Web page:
Man arrested in 1978 homicide at Phoenix tavern

PHOENIX - After 33 years, Phoenix police said a murder case gone cold is now almost solved.

Officers have arrested one of three men allegedly involved in the 1978 murder of then 45-year-old Duane Gruette.

"I lost hope, I really did," said Jeff Gruette, one of Duane Gruette's sons.

Gruette said his father enjoyed going out for a beer when he was shot and killed at the Westward Tavern on Buckeye Road in Phoenix.

Police said three men entered the Tavern after midnight on July 18th to rob it.

"It was a takedown robbery," said Sgt. Steve Martos with the Phoenix Police Department. "They were armed and had all the patrons of this establishment get on the ground."

But Gruette, a disabled Vietnam veteran couldn't get down fast enough and Martos said the three men began to beat him. "One of the suspects retrieved a hand gun and shot and killed him," said Martos.

Jeff Gruette still remembers that night. "I couldn't sleep and there was a knock on the door and when I answered the door it was my little brother standing there crying and he said that father was dead. The whole time I'm thinking, 'No that's not my dad, that's not my dad'."

Detectives said they were assigned to re-examine cold cases when lab technicians were able to forensically match 53-year-old George Jones to the murder."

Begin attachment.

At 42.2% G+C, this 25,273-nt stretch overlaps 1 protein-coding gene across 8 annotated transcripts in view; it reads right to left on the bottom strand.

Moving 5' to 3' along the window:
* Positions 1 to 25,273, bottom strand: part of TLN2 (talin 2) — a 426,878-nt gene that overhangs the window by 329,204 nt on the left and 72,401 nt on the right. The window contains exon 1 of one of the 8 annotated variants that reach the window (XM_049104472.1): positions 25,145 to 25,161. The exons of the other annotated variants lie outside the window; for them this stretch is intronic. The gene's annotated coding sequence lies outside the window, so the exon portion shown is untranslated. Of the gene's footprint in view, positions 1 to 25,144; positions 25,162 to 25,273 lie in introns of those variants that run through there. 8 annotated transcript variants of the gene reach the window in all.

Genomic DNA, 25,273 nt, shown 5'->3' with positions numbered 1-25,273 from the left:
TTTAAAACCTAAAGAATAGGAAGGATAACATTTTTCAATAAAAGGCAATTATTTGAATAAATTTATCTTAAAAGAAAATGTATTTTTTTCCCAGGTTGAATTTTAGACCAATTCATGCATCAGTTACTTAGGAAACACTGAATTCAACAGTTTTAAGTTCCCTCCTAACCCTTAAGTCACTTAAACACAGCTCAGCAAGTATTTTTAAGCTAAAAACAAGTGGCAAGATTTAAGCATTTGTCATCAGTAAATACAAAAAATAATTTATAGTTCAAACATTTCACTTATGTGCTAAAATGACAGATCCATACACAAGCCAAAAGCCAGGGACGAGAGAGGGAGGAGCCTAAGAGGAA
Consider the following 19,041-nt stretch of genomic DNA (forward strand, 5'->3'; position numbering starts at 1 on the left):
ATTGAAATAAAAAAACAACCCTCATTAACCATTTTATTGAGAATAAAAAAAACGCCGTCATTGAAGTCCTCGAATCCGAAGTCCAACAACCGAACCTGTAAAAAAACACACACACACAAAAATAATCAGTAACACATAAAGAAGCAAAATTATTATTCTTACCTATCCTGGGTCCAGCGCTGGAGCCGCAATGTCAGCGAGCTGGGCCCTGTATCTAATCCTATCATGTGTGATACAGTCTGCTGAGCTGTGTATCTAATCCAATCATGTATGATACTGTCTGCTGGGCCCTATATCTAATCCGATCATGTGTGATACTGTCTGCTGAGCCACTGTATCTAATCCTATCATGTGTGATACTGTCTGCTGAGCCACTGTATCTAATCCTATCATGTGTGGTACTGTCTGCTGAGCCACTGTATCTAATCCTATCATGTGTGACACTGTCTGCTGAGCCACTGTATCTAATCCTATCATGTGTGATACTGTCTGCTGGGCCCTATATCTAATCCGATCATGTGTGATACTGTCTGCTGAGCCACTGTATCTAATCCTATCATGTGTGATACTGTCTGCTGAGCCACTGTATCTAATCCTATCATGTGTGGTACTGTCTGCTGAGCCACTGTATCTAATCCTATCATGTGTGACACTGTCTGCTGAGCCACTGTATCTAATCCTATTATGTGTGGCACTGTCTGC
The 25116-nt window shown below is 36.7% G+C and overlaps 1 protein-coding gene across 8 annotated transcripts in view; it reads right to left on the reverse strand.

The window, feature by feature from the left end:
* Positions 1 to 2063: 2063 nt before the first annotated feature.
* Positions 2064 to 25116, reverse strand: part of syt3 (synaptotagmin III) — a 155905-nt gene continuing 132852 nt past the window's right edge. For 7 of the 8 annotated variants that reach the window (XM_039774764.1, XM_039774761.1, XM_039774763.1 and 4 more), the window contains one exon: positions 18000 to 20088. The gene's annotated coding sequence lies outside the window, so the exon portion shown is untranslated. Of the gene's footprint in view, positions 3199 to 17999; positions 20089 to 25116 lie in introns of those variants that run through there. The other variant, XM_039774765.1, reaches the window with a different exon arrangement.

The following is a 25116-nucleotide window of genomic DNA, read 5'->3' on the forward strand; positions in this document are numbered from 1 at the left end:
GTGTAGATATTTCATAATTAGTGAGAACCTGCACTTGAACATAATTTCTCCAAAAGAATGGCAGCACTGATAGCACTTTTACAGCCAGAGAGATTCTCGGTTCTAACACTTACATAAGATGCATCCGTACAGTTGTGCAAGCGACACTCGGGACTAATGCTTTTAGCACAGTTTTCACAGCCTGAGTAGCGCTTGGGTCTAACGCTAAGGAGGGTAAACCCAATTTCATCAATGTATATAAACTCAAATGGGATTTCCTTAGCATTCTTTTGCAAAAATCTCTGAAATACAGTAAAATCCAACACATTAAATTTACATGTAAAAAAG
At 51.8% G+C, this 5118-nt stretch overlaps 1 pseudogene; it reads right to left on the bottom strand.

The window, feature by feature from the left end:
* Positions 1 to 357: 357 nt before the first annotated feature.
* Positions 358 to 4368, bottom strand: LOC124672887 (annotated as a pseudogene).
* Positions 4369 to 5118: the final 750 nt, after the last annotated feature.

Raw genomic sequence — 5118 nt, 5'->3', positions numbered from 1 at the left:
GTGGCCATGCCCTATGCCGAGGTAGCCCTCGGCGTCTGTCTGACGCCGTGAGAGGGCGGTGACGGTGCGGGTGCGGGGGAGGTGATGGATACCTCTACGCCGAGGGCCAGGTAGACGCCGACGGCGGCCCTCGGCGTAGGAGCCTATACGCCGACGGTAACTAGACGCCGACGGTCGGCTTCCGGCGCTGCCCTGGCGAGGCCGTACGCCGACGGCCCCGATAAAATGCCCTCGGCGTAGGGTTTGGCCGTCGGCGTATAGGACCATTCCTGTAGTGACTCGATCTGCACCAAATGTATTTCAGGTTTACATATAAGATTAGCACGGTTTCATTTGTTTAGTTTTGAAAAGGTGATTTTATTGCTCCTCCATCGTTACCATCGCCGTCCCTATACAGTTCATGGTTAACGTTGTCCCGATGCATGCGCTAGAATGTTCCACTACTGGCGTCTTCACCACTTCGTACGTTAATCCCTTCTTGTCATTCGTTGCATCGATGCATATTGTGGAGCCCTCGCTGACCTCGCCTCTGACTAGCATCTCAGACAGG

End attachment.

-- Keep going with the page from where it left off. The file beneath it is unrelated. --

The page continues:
According to police, George Jones was serving time in a Yuma jail for unrelated drug charges.

"It's exciting to be able to call the family and say we're making progress and, in this case, we've made a lot of progress," said Detective J.J. Alberta.

Albertasaid Jones didn't have much of a reaction to his arrest on the murder of Duane Gruette, "He was cooperative, he was somewhat subdued to the whole situation."

Jones has admitted to being involved in crime and is now charged with suspicion of first degree murder.

Jeff Gruette said he couldn't believe it when detectives called to say they made an arrest, "It was like someone had taken a big weight off my shoulders. I wasn't there to tell my big brother Jerry, but I called my little brother and said we finally got one of them."

Gruette said he plans to be in court every day of the trial in memory of his father.

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